RA's Summer Exhibition: A sprawling exhibition of varying quality
The Royal Academy's Summer Exhibition has run uninterrupted since 1769, showcasing the work of professional and amateur artists together in a quintessentially British exhibition.
BBC Arts Editor Will Gompertz takes an illustrated tour of this year's show.
The academy has whittled down 12,000 submitted art works to 1,200 for its 2014 show, it's a sprawling exhibition of varying quality.
Rule number one in the exhibition-making manual is to start well with a strong room of good work. It reassures the visitor, gives him or her confidence.
Rule number two is: Don't show too much stuff.
The RA's Summer Exhibition has heeded the first, and - by design - ignored the second. The quantity of art on display is great, the standard patchy.
The show does start well with the RA's Central Hall exhibiting work by newly elected Academicians.
Yinka Shonibare's Cake Man II - yours for £162,000 - takes centre stage. The life-size mannequin is bent forwards, balancing a leaning tower of cakes on its shoulders.
The figure is dressed in Shonibare's signature colourful African fabrics, topped off with a globe for a head, decorated with stock market graphs. The sculpture is elegant, its message heavy-handed.
Bob and Roberta Smith, Conrad Shawcross and Chantal Joffe are all represented in the room, but the standout pieces are by the newly elected Honorary Academician, Marlene Dumas. The South African-born artist has two small head portraits - Helena and Scarlett. Both are excellent, neither is for sale.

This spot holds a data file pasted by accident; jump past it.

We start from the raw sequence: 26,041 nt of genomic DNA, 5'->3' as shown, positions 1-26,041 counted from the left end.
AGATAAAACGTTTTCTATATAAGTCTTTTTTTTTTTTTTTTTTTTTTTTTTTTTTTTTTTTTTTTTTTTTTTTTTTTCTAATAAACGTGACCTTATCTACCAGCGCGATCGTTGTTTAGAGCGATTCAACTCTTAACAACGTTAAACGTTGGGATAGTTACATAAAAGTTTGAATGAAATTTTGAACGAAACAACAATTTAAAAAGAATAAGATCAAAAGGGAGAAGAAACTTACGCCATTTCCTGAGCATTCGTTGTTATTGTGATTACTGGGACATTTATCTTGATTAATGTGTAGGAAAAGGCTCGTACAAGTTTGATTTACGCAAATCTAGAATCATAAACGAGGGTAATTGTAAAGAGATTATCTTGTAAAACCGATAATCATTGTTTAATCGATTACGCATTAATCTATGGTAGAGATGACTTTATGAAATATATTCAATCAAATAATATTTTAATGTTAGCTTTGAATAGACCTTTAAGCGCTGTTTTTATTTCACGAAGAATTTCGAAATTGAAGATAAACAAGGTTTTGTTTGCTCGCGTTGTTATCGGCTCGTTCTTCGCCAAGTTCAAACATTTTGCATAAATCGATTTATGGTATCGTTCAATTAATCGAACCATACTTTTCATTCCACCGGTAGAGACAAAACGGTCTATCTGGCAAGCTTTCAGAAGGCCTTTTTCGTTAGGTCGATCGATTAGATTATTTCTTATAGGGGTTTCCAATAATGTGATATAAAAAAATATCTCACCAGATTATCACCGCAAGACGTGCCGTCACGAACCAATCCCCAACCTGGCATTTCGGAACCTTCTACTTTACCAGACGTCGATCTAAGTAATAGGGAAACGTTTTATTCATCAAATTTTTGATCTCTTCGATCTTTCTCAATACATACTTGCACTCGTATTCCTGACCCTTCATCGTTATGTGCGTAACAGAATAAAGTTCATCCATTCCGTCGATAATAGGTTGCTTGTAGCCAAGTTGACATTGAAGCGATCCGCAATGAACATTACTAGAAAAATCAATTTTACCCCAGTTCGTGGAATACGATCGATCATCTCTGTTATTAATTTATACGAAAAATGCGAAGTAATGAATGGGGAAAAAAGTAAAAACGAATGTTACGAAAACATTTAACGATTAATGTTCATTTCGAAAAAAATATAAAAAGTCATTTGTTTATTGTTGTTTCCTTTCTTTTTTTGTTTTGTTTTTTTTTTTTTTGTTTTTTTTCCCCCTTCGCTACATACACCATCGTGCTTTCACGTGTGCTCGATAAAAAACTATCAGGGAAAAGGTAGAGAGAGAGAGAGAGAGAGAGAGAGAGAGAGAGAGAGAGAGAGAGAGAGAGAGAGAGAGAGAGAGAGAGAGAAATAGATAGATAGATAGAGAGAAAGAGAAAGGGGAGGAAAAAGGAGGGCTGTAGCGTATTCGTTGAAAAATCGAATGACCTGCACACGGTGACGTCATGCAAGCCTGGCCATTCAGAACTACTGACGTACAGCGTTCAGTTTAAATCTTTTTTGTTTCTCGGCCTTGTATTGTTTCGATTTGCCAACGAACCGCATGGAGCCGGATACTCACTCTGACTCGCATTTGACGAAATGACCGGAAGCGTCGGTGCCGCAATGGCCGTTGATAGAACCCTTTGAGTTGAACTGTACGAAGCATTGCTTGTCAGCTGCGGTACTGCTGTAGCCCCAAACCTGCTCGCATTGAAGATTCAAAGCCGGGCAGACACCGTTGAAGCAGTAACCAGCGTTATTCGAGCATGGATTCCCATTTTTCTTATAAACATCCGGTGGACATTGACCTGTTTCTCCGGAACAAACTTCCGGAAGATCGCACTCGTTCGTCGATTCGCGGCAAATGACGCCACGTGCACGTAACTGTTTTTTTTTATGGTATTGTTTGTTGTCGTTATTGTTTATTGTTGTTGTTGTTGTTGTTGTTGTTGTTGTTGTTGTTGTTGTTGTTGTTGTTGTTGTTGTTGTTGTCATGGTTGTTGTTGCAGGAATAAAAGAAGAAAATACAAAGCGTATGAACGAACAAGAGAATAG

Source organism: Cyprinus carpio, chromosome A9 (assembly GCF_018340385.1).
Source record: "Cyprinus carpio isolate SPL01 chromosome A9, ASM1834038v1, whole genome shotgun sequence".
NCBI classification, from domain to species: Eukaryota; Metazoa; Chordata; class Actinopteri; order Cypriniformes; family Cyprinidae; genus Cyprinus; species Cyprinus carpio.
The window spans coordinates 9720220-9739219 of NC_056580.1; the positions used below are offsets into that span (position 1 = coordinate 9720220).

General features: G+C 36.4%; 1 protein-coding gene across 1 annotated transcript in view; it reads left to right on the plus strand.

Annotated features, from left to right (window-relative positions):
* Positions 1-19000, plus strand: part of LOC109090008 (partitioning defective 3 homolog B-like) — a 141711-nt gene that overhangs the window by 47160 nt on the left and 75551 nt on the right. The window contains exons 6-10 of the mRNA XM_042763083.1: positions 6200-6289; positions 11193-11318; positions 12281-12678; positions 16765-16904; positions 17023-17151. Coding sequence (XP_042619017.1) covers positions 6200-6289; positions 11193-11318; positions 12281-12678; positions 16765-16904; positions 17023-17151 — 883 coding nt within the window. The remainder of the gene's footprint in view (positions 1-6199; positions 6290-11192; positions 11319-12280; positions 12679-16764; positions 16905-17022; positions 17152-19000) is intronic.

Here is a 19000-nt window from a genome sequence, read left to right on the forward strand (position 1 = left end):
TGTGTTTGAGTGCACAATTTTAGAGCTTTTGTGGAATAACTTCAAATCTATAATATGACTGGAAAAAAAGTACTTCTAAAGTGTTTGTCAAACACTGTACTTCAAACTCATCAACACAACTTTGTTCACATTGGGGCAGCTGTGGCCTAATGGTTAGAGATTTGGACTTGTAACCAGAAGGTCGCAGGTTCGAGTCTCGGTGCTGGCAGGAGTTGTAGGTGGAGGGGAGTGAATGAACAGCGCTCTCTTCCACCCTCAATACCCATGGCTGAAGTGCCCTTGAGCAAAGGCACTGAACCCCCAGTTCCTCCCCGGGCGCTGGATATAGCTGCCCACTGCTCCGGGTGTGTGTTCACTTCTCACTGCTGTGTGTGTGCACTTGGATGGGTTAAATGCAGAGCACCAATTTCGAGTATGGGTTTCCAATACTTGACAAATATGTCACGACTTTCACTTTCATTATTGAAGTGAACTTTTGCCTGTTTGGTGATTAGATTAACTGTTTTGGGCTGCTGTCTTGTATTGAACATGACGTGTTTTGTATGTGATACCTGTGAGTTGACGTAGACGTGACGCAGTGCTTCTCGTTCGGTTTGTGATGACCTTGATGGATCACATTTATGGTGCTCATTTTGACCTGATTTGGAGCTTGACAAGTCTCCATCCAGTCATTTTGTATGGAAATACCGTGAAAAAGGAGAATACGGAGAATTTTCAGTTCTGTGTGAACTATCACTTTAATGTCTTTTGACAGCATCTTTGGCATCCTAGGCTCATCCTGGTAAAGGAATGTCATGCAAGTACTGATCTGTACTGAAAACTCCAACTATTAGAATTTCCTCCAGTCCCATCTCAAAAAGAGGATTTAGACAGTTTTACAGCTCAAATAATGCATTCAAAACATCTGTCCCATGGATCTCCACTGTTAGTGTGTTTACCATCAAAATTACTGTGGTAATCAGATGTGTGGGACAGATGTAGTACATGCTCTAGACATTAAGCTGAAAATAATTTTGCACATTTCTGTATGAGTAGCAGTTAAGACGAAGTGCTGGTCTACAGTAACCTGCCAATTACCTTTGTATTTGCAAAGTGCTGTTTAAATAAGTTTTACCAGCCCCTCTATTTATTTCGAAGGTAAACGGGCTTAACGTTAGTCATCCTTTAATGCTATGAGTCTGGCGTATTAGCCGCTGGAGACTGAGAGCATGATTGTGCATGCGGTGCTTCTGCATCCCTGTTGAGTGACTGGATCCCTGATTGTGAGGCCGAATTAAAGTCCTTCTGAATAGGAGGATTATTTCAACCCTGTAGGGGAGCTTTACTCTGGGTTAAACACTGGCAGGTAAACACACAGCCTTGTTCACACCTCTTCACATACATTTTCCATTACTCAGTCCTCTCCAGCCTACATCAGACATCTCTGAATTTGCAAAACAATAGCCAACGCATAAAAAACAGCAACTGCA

Turn left and you enter a room of black and white art curated by the artist Cornelia Parker. There's plenty to enjoy in here - not least a break from the chromatic cacophony of the rest of the show. She said she wanted to present work by artists whom she feels ought to be Academicians, like Ryan Gander, Fiona Banner and Martin Creed.
Their pieces are fine, but the one that caught my eye was a tiny pencil drawing hidden behind a giant placard by Bob and Roberta Smith. Unlike almost everything else in the room, this is not a work that Cornelia Parker commissioned or selected from friends' studios, but one she chose from the open submission.
It's called Haywain After Hieronymus Bosch and is for sale at £2,000, It is by Rowan Fuggle, an artist who appears to be a graduate from the The Ruskin School of Fine Art in Oxford. I grabbed this photo of it on my phone...
Next door, a mighty red inkjet print by Turner Prize-winner Wolfgang Tilmans blows away the black & white vibe. Greifbar 1 (£102,000) is one of the German photographer's large abstract colour-field images. Stand up-close and it appears sensuous and fragile, but seen from a distance it becomes powerful and bold. Either way, it's very good.
Tilmans is not the only German making a splash with a large abstract work. In the huge Room III Gallery, two of the big daddies of German Expressionism are having something of a face off. On one side of the room there is a large, half painted, unusually delicate canvas by George Baselitz (£370,000).
Directly opposite hangs a massive impasto painting by Anselm Kiefer (not for sale) called Kranke Kunst ("sick art" or "diseased art").
It's not often that the two artists are hung in such close proximity, a curatorial stand-off that started with their controversial joint commission at the 1980 Venice Biennale, where one of Baselitz's statues was interpreted as giving a Nazi salute.
On a lighter note, there are a couple of small watercolours by the actress Una Stubbs, called Benedict and Martin respectively. They are of her fellow Sherlock stars Martin Freeman and Benedict Cumberbatch.
They're not marvellous, but they are fun - and that's allowed, even at the Royal Academy.